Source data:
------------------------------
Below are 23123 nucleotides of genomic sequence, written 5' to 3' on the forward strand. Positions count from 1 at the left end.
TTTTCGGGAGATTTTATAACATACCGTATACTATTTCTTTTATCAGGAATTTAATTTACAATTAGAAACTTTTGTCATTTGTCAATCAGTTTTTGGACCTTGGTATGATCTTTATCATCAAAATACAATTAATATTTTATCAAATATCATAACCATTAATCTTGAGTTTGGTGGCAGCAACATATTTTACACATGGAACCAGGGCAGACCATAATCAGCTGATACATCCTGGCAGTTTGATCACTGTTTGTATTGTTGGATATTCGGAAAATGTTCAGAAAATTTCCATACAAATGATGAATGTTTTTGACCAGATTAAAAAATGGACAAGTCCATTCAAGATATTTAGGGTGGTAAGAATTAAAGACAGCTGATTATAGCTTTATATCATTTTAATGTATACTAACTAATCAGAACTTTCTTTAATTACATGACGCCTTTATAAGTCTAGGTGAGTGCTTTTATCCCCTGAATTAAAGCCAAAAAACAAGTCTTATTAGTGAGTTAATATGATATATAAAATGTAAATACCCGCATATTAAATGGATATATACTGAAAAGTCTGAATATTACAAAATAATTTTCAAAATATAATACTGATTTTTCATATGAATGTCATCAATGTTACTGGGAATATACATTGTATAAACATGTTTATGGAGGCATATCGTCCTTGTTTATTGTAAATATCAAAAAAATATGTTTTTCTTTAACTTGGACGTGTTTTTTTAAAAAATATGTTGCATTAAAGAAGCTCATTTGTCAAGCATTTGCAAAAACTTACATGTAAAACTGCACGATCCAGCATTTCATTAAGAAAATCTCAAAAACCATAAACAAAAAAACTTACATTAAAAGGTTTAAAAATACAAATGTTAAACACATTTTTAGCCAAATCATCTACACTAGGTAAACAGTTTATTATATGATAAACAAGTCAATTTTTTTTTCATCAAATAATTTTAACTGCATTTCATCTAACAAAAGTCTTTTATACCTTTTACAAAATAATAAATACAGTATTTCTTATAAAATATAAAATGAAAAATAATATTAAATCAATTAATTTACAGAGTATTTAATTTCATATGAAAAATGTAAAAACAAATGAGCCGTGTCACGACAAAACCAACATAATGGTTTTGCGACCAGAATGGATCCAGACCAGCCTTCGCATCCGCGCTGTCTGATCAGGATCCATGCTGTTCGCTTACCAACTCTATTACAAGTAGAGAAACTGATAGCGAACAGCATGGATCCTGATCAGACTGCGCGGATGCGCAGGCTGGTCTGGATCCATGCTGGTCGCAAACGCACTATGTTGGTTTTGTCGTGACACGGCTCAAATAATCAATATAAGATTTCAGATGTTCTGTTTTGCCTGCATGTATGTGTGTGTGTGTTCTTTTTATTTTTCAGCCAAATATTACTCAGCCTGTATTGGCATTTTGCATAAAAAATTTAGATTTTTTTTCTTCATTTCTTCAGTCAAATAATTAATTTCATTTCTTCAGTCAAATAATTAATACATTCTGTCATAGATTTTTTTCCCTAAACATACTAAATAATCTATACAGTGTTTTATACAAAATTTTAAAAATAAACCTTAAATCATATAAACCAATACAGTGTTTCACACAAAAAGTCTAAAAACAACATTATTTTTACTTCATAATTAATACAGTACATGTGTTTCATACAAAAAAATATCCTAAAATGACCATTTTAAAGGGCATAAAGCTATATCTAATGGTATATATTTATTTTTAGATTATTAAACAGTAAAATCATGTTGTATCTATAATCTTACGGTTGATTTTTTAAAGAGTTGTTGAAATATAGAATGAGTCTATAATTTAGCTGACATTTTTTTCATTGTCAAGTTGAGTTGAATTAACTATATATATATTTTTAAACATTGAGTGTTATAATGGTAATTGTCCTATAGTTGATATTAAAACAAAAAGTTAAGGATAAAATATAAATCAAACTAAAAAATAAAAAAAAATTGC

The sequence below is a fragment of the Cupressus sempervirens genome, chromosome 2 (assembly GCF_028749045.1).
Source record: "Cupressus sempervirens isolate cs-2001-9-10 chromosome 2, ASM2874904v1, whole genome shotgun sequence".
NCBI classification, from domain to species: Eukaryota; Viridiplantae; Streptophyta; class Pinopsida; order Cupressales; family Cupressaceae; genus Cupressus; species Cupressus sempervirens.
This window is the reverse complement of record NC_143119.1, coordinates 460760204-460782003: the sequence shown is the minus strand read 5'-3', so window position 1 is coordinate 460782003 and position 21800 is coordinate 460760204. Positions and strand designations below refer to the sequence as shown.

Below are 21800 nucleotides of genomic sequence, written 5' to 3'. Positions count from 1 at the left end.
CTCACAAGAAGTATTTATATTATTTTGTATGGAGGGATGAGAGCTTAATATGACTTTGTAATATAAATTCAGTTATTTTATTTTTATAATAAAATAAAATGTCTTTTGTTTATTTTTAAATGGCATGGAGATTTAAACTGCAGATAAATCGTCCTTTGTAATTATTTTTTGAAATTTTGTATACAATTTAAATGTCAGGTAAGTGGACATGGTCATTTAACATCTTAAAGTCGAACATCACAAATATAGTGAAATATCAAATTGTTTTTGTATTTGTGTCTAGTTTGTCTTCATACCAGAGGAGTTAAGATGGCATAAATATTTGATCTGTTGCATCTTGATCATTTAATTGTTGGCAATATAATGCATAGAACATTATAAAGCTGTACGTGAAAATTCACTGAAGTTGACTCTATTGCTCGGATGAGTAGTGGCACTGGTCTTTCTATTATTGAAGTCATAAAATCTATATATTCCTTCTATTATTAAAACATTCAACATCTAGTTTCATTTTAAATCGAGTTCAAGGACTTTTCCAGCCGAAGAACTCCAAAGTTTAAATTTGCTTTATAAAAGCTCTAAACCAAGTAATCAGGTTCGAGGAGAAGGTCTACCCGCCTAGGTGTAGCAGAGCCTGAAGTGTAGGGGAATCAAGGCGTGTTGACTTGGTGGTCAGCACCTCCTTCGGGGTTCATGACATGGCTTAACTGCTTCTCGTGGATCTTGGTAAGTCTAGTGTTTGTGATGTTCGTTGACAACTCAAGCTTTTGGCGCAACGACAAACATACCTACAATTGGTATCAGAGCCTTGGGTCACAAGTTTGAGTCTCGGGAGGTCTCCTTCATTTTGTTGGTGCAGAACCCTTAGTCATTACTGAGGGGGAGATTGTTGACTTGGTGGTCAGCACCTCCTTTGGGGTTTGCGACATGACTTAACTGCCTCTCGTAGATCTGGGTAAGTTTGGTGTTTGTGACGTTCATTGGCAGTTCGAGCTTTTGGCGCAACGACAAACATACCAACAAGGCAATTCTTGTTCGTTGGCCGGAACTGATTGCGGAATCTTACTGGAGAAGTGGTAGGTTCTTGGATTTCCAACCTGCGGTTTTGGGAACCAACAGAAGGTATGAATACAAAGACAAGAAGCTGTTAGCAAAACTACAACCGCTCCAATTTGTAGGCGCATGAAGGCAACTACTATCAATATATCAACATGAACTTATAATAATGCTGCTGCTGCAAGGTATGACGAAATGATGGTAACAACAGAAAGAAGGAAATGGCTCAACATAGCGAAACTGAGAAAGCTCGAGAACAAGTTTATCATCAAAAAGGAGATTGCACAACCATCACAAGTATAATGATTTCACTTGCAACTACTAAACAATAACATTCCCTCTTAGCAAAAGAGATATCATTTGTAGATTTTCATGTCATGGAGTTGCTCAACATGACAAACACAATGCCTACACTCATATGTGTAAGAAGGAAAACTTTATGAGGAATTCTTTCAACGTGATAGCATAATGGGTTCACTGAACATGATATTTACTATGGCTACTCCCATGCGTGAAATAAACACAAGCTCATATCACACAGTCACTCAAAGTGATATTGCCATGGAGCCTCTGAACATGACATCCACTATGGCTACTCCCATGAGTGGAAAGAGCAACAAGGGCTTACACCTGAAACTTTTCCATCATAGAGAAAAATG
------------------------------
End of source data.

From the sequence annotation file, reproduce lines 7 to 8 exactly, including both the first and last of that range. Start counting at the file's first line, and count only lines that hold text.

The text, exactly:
Below are 21800 nucleotides of genomic sequence, written 5' to 3'. Positions count from 1 at the left end.
CTCACAAGAAGTATTTATATTATTTTGTATGGAGGGATGAGAGCTTAATATGACTTTGTAATATAAATTCAGTTATTTTATTTTTATAATAAAATAAAATGTCTTTTGTTTATTTTTAAATGGCATGGAGATTTAAACTGCAGATAAATCGTCCTTTGTAATTATTTTTTGAAATTTTGTATACAATTTAAATGTCAGGTAAGTGGACATGGTCATTTAACATCTTAAAGTCGAACATCACAAATATAGTGAAATATCAAATTGTTTTTGTATTTGTGTCTAGTTTGTCTTCATACCAGAGGAGTTAAGATGGCATAAATATTTGATCTGTTGCATCTTGATCATTTAATTGTTGGCAATATAATGCATAGAACATTATAAAGCTGTACGTGAAAATTCACTGAAGTTGACTCTATTGCTCGGATGAGTAGTGGCACTGGTCTTTCTATTATTGAAGTCATAAAATCTATATATTCCTTCTATTATTAAAACATTCAACATCTAGTTTCATTTTAAATCGAGTTCAAGGACTTTTCCAGCCGAAGAACTCCAAAGTTTAAATTTGCTTTATAAAAGCTCTAAACCAAGTAATCAGGTTCGAGGAGAAGGTCTACCCGCCTAGGTGTAGCAGAGCCTGAAGTGTAGGGGAATCAAGGCGTGTTGACTTGGTGGTCAGCACCTCCTTCGGGGTTCATGACATGGCTTAACTGCTTCTCGTGGATCTTGGTAAGTCTAGTGTTTGTGATGTTCGTTGACAACTCAAGCTTTTGGCGCAACGACAAACATACCTACAATTGGTATCAGAGCCTTGGGTCACAAGTTTGAGTCTCGGGAGGTCTCCTTCATTTTGTTGGTGCAGAACCCTTAGTCATTACTGAGGGGGAGATTGTTGACTTGGTGGTCAGCACCTCCTTTGGGGTTTGCGACATGACTTAACTGCCTCTCGTAGATCTGGGTAAGTTTGGTGTTTGTGACGTTCATTGGCAGTTCGAGCTTTTGGCGCAACGACAAACATACCAACAAGGCAATTCTTGTTCGTTGGCCGGAACTGATTGCGGAATCTTACTGGAGAAGTGGTAGGTTCTTGGATTTCCAACCTGCGGTTTTGGGAACCAACAGAAGGTATGAATACAAAGACAAGAAGCTGTTAGCAAAACTACAACCGCTCCAATTTGTAGGCGCATGAAGGCAACTACTATCAATATATCAACATGAACTTATAATAATGCTGCTGCTGCAAGGTATGACGAAATGATGGTAACAACAGAAAGAAGGAAATGGCTCAACATAGCGAAACTGAGAAAGCTCGAGAACAAGTTTATCATCAAAAAGGAGATTGCACAACCATCACAAGTATAATGATTTCACTTGCAACTACTAAACAATAACATTCCCTCTTAGCAAAAGAGATATCATTTGTAGATTTTCATGTCATGGAGTTGCTCAACATGACAAACACAATGCCTACACTCATATGTGTAAGAAGGAAAACTTTATGAGGAATTCTTTCAACGTGATAGCATAATGGGTTCACTGAACATGATATTTACTATGGCTACTCCCATGCGTGAAATAAACACAAGCTCATATCACACAGTCACTCAAAGTGATATTGCCATGGAGCCTCTGAACATGACATCCACTATGGCTACTCCCATGAGTGGAAAGAGCAACAAGGGCTTACACCTGAAACTTTTCCATCATAGAGAAAAATG